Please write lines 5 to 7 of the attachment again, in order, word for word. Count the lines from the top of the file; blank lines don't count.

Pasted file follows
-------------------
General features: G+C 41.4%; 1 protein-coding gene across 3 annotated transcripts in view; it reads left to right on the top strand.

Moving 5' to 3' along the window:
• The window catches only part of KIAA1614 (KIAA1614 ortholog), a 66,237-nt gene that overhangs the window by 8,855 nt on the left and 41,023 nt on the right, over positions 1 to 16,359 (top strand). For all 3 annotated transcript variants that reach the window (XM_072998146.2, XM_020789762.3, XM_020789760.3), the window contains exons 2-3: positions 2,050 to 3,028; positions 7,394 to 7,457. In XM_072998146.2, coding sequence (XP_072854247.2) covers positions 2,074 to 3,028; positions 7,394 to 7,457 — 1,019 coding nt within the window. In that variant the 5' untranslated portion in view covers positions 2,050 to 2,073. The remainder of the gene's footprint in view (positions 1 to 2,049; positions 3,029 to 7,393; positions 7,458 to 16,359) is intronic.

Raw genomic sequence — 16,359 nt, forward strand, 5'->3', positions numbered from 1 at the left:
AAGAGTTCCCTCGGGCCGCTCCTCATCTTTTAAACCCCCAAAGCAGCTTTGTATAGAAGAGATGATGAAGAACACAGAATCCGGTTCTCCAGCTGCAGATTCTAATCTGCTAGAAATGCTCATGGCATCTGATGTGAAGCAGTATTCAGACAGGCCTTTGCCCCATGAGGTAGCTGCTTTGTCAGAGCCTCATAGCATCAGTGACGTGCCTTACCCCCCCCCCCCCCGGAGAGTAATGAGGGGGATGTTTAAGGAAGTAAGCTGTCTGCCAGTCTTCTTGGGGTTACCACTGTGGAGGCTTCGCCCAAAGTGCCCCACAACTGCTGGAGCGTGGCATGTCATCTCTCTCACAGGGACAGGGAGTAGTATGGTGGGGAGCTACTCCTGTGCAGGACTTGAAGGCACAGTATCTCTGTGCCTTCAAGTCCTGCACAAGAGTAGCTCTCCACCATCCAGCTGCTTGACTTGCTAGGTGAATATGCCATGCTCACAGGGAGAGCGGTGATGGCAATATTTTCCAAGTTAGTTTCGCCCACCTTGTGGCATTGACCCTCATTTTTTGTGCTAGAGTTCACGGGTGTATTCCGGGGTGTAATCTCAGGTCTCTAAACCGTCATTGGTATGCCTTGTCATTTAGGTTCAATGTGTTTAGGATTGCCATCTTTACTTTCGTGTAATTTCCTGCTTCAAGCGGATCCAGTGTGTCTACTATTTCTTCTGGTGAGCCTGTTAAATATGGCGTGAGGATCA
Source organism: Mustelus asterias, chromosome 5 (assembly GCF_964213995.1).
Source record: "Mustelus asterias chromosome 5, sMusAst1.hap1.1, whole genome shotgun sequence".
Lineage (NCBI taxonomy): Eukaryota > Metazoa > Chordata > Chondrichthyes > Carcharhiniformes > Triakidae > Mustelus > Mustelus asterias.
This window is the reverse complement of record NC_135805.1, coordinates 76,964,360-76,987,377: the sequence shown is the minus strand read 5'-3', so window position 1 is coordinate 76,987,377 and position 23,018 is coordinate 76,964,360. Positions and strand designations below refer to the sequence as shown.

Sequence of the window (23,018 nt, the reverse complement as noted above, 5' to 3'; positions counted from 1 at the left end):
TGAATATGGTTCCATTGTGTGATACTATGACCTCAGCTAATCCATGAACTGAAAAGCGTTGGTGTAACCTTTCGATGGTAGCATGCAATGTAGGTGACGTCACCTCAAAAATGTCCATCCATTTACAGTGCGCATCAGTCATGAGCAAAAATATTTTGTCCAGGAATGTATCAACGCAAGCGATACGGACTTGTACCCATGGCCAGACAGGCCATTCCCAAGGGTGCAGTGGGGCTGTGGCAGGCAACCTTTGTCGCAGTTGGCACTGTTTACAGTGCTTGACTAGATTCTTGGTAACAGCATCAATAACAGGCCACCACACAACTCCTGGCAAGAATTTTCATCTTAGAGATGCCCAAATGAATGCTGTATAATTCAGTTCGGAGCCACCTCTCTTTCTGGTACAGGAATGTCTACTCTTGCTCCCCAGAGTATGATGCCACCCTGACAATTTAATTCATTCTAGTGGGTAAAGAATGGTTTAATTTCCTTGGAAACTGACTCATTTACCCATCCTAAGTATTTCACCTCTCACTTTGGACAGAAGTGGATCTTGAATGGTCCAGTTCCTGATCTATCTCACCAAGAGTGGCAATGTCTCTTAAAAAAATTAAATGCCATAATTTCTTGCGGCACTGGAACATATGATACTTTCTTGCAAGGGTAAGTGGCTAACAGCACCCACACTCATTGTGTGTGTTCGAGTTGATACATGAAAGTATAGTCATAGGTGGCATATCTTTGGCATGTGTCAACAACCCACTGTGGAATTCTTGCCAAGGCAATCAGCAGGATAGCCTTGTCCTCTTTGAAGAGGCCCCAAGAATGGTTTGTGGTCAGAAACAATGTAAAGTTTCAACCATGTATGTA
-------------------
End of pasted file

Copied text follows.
AAGAGTTCCCTCGGGCCGCTCCTCATCTTTTAAACCCCCAAAGCAGCTTTGTATAGAAGAGATGATGAAGAACACAGAATCCGGTTCTCCAGCTGCAGATTCTAATCTGCTAGAAATGCTCATGGCATCTGATGTGAAGCAGTATTCAGACAGGCCTTTGCCCCATGAGGTAGCTGCTTTGTCAGAGCCTCATAGCATCAGTGACGTGCCTTACCCCCCCCCCCCCCGGAGAGTAATGAGGGGGATGTTTAAGGAAGTAAGCTGTCTGCCAGTCTTCTTGGGGTTACCACTGTGGAGGCTTCGCCCAAAGTGCCCCACAACTGCTGGAGCGTGGCATGTCATCTCTCTCACAGGGACAGGGAGTAGTATGGTGGGGAGCTACTCCTGTGCAGGACTTGAAGGCACAGTATCTCTGTGCCTTCAAGTCCTGCACAAGAGTAGCTCTCCACCATCCAGCTGCTTGACTTGCTAGGTGAATATGCCATGCTCACAGGGAGAGCGGTGATGGCAATATTTTCCAAGTTAGTTTCGCCCACCTTGTGGCATTGACCCTCATTTTTTGTGCTAGAGTTCACGGGTGTATTCCGGGGTGTAATCTCAGGTCTCTAAACCGTCATTGGTATGCCTTGTCATTTAGGTTCAATGTGTTTAGGATTGCCATCTTTACTTTCGTGTAATTTCCTGCTTCAAGCGGATCCAGTGTGTCTACTATTTCTTCTGGTGAGCCTGTTAAATATGGCGTGAGGATCA
Source organism: Mustelus asterias, chromosome 5 (assembly GCF_964213995.1).
Source record: "Mustelus asterias chromosome 5, sMusAst1.hap1.1, whole genome shotgun sequence".